Catch of the day!

Another great bonus for the whole tour project was finding an independent film-maker to come along for the ride. Leonie Van Eyck and her little girl, Jamilla, followed closely, with tape rolling, capturing emotions, events, performances, responses, and the progressive story as it was unfolding.

Mindil Beach Markets, Darwin.

This has been a groundbreaking experience for all involved. Months of preparation went into the tour and the many carefully considered details have helped to make it the resounding success that it was. The whole Santa Teresa community is proud, the far-reaching fans are proud and the young performers themselves are proud of what has been achieved. The whole touring party have learnt so much along the way and the lessons learned will help to make the next tour easier especially for the teachers and accompanying parents!

Interacting with family and fans via Ba-Boom on facebook.

Several organizations, through funding and logistical input, helped to make this tour possible: the Australian Government Department of Families, Housing, Community Services and Indigenous Affairs, CEA Alice Springs, CAYLUS, Atyenhenje-Atherre Aboriginal Corporation, the Chief  Minister for Labour NT, St. Vincent de Paul, Rotary Club of Melbourne and CAAMA Media. Thank you once again!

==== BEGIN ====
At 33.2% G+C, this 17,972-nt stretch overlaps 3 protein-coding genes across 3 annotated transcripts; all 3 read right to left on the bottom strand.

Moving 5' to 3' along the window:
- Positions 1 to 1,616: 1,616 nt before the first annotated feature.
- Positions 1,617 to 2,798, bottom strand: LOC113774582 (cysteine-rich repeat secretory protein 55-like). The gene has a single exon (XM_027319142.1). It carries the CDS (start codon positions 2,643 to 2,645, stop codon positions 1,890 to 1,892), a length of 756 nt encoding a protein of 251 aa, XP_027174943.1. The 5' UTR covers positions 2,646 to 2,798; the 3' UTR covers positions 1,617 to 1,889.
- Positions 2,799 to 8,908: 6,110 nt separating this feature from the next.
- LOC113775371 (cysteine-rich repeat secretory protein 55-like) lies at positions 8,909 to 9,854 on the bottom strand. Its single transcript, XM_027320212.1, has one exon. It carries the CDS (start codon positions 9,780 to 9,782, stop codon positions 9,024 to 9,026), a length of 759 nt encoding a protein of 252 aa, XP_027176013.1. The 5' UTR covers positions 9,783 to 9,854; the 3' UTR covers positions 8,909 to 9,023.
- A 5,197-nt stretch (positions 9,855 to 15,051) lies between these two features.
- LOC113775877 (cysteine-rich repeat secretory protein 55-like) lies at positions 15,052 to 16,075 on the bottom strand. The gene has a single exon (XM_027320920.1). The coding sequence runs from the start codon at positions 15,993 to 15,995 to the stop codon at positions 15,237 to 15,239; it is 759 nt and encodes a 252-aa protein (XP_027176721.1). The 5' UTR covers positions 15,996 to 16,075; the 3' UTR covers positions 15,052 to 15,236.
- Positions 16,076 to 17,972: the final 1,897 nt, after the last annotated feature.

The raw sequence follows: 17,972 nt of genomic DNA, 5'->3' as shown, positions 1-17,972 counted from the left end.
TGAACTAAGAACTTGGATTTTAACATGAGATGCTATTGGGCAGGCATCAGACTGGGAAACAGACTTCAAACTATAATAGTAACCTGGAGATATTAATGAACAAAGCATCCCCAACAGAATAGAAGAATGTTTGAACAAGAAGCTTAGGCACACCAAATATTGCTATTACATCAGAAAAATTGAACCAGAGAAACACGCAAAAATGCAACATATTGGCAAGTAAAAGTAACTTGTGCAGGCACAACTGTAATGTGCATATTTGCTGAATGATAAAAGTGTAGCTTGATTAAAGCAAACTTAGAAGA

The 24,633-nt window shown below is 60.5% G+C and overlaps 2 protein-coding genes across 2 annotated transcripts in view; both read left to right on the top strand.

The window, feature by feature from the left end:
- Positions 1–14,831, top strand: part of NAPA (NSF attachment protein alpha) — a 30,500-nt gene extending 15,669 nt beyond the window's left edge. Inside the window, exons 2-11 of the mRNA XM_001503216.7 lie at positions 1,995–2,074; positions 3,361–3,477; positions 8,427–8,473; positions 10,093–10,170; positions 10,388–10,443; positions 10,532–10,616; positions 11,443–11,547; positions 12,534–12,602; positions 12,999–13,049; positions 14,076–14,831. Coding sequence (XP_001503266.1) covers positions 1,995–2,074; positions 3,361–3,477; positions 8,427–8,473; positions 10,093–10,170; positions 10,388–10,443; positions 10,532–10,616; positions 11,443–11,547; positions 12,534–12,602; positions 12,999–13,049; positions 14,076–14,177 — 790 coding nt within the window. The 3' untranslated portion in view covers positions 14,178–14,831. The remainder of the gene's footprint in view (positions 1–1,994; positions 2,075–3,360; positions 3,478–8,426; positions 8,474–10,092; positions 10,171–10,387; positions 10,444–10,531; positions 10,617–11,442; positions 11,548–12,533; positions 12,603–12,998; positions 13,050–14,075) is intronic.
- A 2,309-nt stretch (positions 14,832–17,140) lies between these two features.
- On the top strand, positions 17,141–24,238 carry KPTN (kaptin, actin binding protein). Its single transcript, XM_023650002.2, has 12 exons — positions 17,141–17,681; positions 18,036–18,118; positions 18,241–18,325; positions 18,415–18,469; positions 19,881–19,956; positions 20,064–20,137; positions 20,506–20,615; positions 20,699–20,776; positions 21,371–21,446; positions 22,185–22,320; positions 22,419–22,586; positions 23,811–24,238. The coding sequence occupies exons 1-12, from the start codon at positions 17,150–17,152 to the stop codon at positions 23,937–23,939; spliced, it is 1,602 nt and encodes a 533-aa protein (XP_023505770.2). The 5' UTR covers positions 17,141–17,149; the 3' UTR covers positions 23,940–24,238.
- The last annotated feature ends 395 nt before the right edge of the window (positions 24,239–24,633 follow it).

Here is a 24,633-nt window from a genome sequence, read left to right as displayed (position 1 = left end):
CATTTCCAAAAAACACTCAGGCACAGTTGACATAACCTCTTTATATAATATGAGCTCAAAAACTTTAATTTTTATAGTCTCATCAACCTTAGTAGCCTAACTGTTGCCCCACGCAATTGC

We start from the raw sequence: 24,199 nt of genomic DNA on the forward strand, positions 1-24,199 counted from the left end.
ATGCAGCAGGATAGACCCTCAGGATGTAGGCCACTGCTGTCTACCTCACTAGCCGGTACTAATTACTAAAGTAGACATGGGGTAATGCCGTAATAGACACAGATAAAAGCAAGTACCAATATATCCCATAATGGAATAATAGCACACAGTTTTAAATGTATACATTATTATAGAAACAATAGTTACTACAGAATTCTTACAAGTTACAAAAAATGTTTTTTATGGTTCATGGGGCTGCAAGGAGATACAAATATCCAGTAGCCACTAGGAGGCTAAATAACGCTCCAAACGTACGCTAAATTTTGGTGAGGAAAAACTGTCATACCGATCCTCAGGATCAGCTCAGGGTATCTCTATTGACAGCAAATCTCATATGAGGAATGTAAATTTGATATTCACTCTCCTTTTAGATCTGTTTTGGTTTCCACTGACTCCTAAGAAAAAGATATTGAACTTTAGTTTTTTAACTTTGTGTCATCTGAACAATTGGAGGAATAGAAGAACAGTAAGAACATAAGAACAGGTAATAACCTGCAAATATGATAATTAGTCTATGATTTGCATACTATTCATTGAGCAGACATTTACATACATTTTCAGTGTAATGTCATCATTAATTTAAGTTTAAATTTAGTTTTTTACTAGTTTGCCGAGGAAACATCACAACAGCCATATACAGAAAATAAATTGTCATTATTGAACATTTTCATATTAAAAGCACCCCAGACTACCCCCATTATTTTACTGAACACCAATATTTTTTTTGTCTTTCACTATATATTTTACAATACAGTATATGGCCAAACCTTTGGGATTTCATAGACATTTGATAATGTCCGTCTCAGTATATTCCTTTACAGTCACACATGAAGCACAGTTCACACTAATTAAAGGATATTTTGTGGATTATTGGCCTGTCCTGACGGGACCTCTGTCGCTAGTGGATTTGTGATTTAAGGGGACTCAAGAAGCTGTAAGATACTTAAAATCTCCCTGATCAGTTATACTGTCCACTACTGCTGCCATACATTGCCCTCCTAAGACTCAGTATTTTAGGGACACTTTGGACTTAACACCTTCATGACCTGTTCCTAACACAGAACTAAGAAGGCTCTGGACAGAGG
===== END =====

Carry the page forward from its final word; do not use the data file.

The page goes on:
First sight of the sea!

Shon & Svet (Ba-Boom!) are very grateful for the great tide of support for this tour. Special thanks to Michelle Dermody, Greg Crowe and the staff of LACEC, Richard Murphy,  Leonie Van Eyck and Sam Absolom. Extra special thanks to the whole community of Santa Teresa for entrusting Ba-Boom! with the care of their young drummers and making their dream, to tour and reach new audiences, come true!

Big, warm, footy-style home-coming!


The first ever tour of The Ltyentye Apurte Drummers!


The first ever tour for The Ltyentye Apurte Drummers is almost underway after being uncertain for some time as to where the funding would come from to make this vision a reality.

So, it seems, it is possible ~ & dreams really do come true!

Hard work, committed training, good choices and some moving performances have all contributed to this tour coming to life. These young musicians are bursting with excitement as all of the many details in the planning for the journey come together.

Not only are we working hard at making our music exciting and precise by rehearsing every day, there is a big team from the school staff behind the scenes co-ordinating the logistics for 17 kids and 7 adults to travel overland over 3000km together for 13 days.